Here's how we determined which of the nation's roughly 1,500 four-year colleges and universities give you the best value for your money.

To make our initial cut, a college had to have a graduation rate that was at or above the median for its institutional category (public or private). If a school's rate was below the median but was at least 25% above what would be expected given the incomes and test scores of its students—in other words, if the school added a great deal of value for its students—we made an exception and included it. We then screened out schools showing signs of financial difficulty—those with speculative bond ratings from Moody's, or those flagged as having financial problems by the U.S. Department of Education. We also screened out colleges for which we did not have sufficient data, and military academies that require a commitment of service in exchange for free tuition.

That left 736 schools, which we ranked on 21 factors in three categories:

Quality of Education (1/3 weighting)

  • Six-year graduation rate (35%), widely recognized as one of the most important indicators of a college's quality.
  • Peer quality (15%), measured by the standardized test scores of entering freshman (10%) and the percentage of accepted students who enroll in that college, known as the "yield" rate (5%).
  • Instructor quality (15%), measured by the student-to-faculty ratio (10%) and the college's average grade from (5%).
  • Value-added graduation rate (35%), or the difference between a school's actual graduation rate and its expected rate, based on the economic and academic profile of the student body (measured by the percentage of attendees receiving Pell grants given to low-income students and the average standardized test scores of incoming freshmen).

Affordability (1/3 weighting)

  • Net price of a degree (30%), or the estimated amount a typical freshman starting in 2015 will pay to earn a degree, taking into account the college's sticker price; the school's average need, merit, and athletic financial aid; tuition inflation; and the average time it takes students to graduate from the school.
  • Debt (30%), taking into account both student debt upon graduation (20%) and parent federal PLUS loans (10%).
  • Student loan default risk (15%), a calculation of the odds that a student at the college will end up being unable to pay back a federal student loan.
  • Value-added student loan default risk (15%), adjusted for the economic and academic profile of the student body.
  • Affordability for low- and moderate- income students (10%), based on federally collected data on the net price that students from families earning $0 to $30,000 and $30,000 to $48,000 pay.

Outcomes (1/3 weighting)

  • Graduates' earnings (25%), as reported by alumni to; early career earnings within five years of graduation (20%) and mid-career earnings (5%).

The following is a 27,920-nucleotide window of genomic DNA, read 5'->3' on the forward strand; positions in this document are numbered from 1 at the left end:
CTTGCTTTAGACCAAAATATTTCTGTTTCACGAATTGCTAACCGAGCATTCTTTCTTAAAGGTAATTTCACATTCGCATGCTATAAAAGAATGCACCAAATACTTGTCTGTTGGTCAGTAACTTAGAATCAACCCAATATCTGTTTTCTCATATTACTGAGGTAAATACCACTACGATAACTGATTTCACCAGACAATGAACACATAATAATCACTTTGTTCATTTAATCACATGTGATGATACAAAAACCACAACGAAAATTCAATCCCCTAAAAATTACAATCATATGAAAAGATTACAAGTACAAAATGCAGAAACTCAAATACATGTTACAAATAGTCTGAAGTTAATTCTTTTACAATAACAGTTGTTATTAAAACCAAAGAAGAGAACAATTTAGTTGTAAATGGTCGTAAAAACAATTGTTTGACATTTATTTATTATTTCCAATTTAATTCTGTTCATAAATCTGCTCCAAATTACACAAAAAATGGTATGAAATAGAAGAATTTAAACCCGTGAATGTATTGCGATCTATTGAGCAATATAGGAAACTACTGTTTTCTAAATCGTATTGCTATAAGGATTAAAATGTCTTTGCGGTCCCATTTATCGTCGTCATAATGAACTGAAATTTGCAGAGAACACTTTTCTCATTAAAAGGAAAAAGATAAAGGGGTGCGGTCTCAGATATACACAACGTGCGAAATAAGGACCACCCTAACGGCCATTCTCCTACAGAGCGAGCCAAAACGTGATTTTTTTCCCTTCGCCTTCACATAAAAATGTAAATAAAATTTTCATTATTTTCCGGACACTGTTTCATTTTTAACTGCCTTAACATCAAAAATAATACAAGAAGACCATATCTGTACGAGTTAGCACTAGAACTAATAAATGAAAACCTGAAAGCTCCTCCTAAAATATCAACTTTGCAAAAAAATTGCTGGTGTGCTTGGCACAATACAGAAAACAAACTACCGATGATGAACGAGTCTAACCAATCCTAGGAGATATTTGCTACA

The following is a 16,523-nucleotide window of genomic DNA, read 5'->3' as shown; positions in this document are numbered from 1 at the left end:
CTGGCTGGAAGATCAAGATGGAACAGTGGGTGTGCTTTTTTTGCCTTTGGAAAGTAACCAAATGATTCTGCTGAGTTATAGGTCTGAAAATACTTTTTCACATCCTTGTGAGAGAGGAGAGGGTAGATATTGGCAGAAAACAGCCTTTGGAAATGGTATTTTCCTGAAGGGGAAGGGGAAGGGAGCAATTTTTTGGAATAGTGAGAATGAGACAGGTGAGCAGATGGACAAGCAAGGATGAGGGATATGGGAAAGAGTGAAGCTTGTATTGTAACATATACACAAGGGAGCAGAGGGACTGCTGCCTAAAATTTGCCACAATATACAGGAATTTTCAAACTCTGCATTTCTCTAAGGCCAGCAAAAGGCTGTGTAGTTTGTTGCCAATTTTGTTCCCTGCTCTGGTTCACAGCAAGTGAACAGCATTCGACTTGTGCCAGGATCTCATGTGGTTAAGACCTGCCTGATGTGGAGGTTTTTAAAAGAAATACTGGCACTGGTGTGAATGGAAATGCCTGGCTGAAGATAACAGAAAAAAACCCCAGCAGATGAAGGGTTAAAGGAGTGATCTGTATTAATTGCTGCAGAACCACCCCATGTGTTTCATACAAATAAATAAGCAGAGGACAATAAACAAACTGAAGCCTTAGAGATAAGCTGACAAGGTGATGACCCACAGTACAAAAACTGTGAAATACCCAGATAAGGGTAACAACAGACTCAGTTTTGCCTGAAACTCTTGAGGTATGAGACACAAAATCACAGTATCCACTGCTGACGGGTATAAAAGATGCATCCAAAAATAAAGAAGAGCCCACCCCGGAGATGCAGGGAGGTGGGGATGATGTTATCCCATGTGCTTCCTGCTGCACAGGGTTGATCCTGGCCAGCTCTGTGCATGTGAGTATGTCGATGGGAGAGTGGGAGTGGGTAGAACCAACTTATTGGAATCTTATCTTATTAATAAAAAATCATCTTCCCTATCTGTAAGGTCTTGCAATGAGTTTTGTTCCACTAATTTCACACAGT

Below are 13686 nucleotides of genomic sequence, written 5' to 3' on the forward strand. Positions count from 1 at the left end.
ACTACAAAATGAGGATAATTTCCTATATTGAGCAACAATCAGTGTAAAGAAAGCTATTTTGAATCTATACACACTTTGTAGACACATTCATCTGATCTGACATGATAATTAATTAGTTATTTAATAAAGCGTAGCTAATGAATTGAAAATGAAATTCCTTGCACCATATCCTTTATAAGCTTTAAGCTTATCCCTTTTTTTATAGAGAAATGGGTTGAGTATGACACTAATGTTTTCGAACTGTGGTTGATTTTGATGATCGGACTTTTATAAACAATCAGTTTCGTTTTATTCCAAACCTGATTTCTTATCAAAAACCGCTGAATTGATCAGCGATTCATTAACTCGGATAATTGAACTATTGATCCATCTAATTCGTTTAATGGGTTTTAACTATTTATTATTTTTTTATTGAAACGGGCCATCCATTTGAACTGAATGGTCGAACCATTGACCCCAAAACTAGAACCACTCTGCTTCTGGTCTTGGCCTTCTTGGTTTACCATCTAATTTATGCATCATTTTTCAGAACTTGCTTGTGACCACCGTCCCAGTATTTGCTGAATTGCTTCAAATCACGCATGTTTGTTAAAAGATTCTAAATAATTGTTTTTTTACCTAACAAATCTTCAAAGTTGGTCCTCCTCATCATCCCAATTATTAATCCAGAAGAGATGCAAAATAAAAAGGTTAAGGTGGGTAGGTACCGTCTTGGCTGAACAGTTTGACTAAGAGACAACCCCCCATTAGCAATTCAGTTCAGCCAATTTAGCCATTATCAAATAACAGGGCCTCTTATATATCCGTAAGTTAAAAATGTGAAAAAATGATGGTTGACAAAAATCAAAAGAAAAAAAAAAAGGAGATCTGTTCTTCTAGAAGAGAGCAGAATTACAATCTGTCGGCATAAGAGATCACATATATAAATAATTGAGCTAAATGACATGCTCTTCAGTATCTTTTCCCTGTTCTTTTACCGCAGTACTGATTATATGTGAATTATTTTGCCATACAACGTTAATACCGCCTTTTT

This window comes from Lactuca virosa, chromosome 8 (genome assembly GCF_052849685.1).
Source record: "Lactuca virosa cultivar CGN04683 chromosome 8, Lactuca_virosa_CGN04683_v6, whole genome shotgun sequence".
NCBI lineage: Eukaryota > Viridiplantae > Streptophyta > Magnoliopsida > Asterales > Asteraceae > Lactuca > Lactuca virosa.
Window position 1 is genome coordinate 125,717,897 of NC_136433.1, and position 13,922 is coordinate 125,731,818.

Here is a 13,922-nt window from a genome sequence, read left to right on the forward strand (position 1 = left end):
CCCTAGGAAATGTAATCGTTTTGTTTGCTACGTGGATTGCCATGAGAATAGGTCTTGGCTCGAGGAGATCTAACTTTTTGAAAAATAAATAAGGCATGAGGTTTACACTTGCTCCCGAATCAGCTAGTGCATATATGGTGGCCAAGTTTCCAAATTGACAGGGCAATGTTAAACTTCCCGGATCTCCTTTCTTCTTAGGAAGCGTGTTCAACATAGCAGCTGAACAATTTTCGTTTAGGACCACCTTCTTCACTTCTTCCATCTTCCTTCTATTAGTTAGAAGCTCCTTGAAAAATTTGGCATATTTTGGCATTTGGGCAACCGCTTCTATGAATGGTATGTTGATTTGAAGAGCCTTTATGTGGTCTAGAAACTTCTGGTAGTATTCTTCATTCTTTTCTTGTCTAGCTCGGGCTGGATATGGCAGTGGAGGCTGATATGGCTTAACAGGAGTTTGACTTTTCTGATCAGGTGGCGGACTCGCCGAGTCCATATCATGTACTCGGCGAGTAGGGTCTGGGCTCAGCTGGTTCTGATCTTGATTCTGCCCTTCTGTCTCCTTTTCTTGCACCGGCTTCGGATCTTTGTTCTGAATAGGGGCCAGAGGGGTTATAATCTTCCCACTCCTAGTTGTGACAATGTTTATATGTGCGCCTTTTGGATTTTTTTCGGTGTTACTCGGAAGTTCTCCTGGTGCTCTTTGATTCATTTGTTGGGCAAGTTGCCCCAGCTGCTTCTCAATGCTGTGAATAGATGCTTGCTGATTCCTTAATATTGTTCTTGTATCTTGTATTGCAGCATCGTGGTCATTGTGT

• Earnings adjusted by majors (25%). To see whether students at a particular school earn more or less than would be expected given the subjects students choose to study, we adjusted's data for the mix of majors at each school; for early career earnings (20%) and mid-career earnings (5%).
  • Value-added earnings (25%). To see if a school is helping launch students to better-paying jobs than competitors that take in students with similar academic and economic backgrounds, we adjusted's earnings data for the student body's average test scores and the percent of low-income students at each school; for early career earnings (20%) and mid-career earnings (5%).
  • Career services (15%), measured by staffing per 1,000 students (10%) and the presence of a program that connects job-seeking students with alumni (5%).
  • Market value of alumni skills (10%), using the Brookings Institution's calculation of the market value of the 25 skills that alumni of each school most commonly list on their LinkedIn profile.

Finally, we used a statistical technique to turn all the data points into a single score and ranked the schools based on those scores.

For a full description of the methodology, see "How MONEY Ranked Colleges: An In-Depth Look" on

What the Filters Mean

Location: You can select a region or state, or multiple regions or states.

Size: Total undergraduate enrollment

Public/Private: Select one school type or "all" for both.

Test Scores: The average SAT and ACT score reported by the freshmen who entered the school last year

Selectivity: "Less Selective" schools accept more than 66% of applicants. "Somewhat selective" accept between 66% and 33%. "Highly Selective" accept less than than 33%.

Majors: Majors offered by each school organized into the federal government's list of more than 400 fields of study.

Type of campus: The campus setting, according to the federal government's classifications

SAT/ACT Required? Some schools don't consider the test scores of applicants. Some don't require them, but give preference to applicants with good scores.

Male/Female Ratio: "Roughly equal" means no more than 60% of the student body is male or female; "predominantly male" means 60% to 99% of student body is male; "predominantly female" means 60% to 99% of student body is female.

Merit Aid: "Very Generous" means the school says it gives more than 50% of students grants without regard to their family's income. "Somewhat Generous" means 25% to 50%. "Not Generous" means less than 25%.

Need-based Aid: "Very Generous" means that low- and moderate-income students are likely to get sufficient aid to meet all, or almost all, of their demonstrated financial need. "Somewhat Generous" means the school, on average, meets much, but not all of students' need. "Not Generous" means the school generally does not provide enough aid to meet students' needs. (This is based on a MONEY analysis of the net prices charged to low- and moderate-income families, as well as the percentage of need that the college claims to meet.)

Sports: The varsity sports teams provided by the college